a.m. CityBeat’s Mike Breen blogged away yesterday about the park’s
scheduled weekly music series.
It’s going to be another sucky hot weekend in Cincinnati.
U.S. hiring is being weak again.
Walgreens is buying mass drug store chains, preparing to cash in on that ObamaCare money.
Brad Pitt’s mom wrote a pro-Mitt Romney, anti-abortion and
anti-same-sex marriage letter to the editor of a Missouri newspaper.
Brad, for the record, is pro-gay marriage and donated to the 2008
anti-Proposition 8 campaign in California. I have given much thought to Richard Stoecker’s letter (“Vote for Mormon against beliefs,” June 15). I am also a Christian and differ with the Mormon religion.
But I think any Christian should spend much time in
prayer before refusing to vote for a family man with high morals,
business experience, who is against abortion, and shares Christian
conviction concerning homosexuality just because he is a Mormon.
Any Christian who does not vote or writes in a name is
casting a vote for Romney’s opponent, Barack Hussein Obama — a man who
sat in Jeremiah Wright’s church for years, did not hold a public
ceremony to mark the National Day of Prayer, and is a liberal who
supports the killing of unborn babies and same-sex marriage.
I hope all Christians give their vote prayerful consideration because voting is a sacred privilege and a serious responsibility.First they were telling us that the Higgs boson is the
building block of the universe. How Professor Peter Higgs says he has no
idea what the discovery will mean in practical terms. Come on, Higgs!
Apparently 250,000 people are going to wake up without the Internet on Monday.
Scientists believe they’ve created the most realistic robot legs ever.
1 Comment · Tuesday, July 3, 2012
A voice vote introduced to the U.S. House by our own
Rep. Steve Chabot (R-OH) led to an approved amendment to the 2013
Transportation and Housing Urban Development spending bill that bars
federal transportation funds from being used to design, construct or
operate a Cincinnati streetcar.
by Kevin Osborne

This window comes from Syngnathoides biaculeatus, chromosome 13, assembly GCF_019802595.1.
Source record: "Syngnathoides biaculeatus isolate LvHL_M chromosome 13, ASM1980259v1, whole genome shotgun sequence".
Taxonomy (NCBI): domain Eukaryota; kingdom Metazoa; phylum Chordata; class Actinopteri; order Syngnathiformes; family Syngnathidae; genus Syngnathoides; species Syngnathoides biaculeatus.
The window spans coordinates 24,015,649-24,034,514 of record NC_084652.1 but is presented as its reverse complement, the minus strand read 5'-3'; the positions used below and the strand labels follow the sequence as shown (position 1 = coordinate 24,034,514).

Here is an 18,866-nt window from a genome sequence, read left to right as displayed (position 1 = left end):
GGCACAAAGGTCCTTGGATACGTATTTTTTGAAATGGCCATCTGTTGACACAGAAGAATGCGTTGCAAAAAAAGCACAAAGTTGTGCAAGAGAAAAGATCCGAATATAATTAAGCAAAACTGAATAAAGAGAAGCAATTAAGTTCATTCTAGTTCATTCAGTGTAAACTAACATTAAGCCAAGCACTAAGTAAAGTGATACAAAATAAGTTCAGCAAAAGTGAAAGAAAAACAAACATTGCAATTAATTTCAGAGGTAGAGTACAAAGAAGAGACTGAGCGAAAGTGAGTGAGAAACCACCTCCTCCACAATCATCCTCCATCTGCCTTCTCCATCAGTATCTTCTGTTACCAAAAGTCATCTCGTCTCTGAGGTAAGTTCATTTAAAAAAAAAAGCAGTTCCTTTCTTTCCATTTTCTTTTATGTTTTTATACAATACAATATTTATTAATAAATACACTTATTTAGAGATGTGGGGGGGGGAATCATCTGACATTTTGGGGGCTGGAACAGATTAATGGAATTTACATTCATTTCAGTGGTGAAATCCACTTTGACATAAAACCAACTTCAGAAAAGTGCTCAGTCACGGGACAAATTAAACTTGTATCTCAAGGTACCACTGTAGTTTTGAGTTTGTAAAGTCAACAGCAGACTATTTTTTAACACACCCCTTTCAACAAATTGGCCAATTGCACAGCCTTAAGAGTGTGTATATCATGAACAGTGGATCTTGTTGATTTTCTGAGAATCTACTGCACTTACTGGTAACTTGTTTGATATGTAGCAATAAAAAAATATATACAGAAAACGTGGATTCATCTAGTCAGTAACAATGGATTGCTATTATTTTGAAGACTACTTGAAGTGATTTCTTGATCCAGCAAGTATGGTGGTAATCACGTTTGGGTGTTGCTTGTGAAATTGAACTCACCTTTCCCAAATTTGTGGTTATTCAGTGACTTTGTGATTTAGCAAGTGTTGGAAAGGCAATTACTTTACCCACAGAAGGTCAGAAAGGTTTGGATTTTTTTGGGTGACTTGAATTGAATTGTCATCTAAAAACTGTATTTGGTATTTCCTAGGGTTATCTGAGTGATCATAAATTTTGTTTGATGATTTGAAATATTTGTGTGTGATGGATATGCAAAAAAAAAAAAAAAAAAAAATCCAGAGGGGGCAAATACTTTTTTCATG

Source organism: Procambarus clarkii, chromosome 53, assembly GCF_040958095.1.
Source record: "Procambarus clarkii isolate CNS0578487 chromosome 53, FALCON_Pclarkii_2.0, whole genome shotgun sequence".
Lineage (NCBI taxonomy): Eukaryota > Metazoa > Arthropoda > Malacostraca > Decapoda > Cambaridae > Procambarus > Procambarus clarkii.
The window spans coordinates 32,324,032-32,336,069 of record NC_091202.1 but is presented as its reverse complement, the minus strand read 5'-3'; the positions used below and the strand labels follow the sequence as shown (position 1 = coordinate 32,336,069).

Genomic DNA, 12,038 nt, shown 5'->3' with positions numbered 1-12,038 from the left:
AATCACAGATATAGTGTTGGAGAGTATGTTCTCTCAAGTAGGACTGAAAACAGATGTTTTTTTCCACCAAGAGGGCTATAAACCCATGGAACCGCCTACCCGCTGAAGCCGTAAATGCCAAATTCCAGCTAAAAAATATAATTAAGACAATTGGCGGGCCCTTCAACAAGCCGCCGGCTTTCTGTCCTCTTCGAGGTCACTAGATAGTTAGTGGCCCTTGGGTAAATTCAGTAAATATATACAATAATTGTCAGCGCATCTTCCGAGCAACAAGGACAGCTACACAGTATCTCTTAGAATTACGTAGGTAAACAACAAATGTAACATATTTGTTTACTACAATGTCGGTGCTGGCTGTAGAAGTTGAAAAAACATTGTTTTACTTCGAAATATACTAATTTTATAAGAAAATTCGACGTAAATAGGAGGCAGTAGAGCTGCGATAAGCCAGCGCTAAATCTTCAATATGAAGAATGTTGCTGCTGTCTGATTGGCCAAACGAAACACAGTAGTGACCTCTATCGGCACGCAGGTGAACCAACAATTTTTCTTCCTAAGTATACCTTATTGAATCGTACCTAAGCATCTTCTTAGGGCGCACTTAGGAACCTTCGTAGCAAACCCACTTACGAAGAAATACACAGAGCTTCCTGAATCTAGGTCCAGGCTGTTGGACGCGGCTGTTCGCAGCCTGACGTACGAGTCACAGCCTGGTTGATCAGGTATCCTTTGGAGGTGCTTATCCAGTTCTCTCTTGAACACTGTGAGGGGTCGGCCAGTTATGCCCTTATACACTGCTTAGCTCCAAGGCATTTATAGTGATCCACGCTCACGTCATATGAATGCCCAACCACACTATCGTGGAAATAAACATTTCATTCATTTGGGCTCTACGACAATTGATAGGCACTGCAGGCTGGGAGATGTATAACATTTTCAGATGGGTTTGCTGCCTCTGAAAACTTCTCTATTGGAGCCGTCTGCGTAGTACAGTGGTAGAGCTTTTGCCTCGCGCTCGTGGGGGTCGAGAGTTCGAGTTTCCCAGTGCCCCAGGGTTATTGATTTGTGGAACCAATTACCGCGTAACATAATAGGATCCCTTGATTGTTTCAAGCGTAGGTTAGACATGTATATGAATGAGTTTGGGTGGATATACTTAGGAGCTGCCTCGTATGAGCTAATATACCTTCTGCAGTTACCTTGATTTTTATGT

Cincinnati's streetcar project manager told City Council Monday that top level officials from the city and Duke Energy are continuing negotiations on who should pay for the relocation of underground utilities for the project. Chris Eilerman, an assistant to the city manager, called the discussions “fruitful.” City officials say some of the cost should fall to Duke as some of the pipes and wiring are old and will need to be eventually replaced regardless of the streetcar project. A CityBeat review of streetcar projects in other cities found that utility companies often paid the entire cost for relocation.About 55 percent of hospitals think they will experience a drop in revenue because of federal health-care reform, according to a new survey. Twelve percent anticipate an increase in revenue and 28 percent don’t know what to expect, according to research by Woburn, a Massachusetts-based benefits consulting firm. The Business Courier reports that Greater Cincinnati hospitals are taking steps to make the best of the reform including forming tight networks with physicians and other providers in order to pursue quality-improvement initiatives the government is promoting.Cincinnati Police Chief James Craig told City Council that some violent crime is the result of lack of parental involvement in their children's lives. At a special council session Monday evening to discuss a recent spike in shootings, Craig said each homicide costs a community millions of dollars in various expenses, so it's in everyone's best interests to try to reduce the crimes.Ohio's tax-credit program for film production has helped create work for thousands of people, and sparked millions of dollars in economic impact, according to a new study. The report, compiled by the Center for Economic Development at Cleveland State University, estimates that each dollar of state tax breaks results in $1.20 in economic impact. The tax credits have cost the state some $30 million so far, the study reports. The film industry has created more than 9,000 temporary jobs and more than 1,100 full-time jobs in the Buckeye State since 2009.ESPN will shoot a TV commercial promoting its popular College GameDay football show at a campus selected by fans based on online voting. Every college with a Division I football team is eligible to compete for the honor, and the University of Cincinnati is encouraging its fans to participate. Voting in the contest began Monday, and can be done here.In news elsewhere, Republican presidential primaries are being held today in New York, Connecticut, Delaware, Pennsylvania and Rhode Island. A total of 228 delegates are at stake, although frontrunner and presumptive nominee Willard Mitt Romney is expected to easily win the primaries. Of the five states, only Pennsylvania is considered as a swing state that could go either way in November's general election.Facebook's stunning growth might be starting to cool a little. The social media company reported its first quarter-to-quarter revenue decline in at least two years as it prepares to go public in the largest ever Internet IPO. Net income slid 12 percent to $205 million in the quarter, from $233 million a year earlier, which executives blamed on seasonal advertising trends. Facebook is preparing to raise at least $5 billion in an initial public offering that could value the world's largest social network at up to $100 billion.A nonpartisan group that advocates for open government has filed an IRS complaint against a secretive conservative group, alleging it is falsely claiming tax-exempt status while doing widespread lobbying. Common Cause filed the complaint Monday against the American Legislative Exchange Council (ALEC), which has pushed for voter ID and “stand your ground” laws, among many other efforts. "It tells the IRS in its tax returns that it does no lobbying, yet it exists to pass profit-driven legislation in statehouses all over the country that benefits its corporate members," said Bob Edgar, president of Common Cause. The group wants an audit of ALEC's work, penalties and the payment of back taxes.The net flow of Mexicans into the United States has dwindled to a trickle and may now be in reverse, according to a survey by the Pew Hispanic Center. From 2005-10, about 1.4 million Mexicans immigrated to the U.S., exactly the same number of Mexican immigrants and their US-born children who quit America and moved back or were deported to Mexico. By contrast, in the previous five years, about 3million Mexicans came to the U.S. and fewer than 700,000 left it. Poor economic conditions and an increase in border patrols are being credited with the reversal.Israel has approved three settlements in the occupied West Bank, the office of Prime Minister Binyamin Netanyahu has said in a statement. At a meeting late on Monday, a ministerial committee "decided to formalize the status of three communities which were established in the 1990s following the decisions of past governments," the statement said. The formal approval was criticized by Palestinians, who said it's another impediment to peace talks about contested land.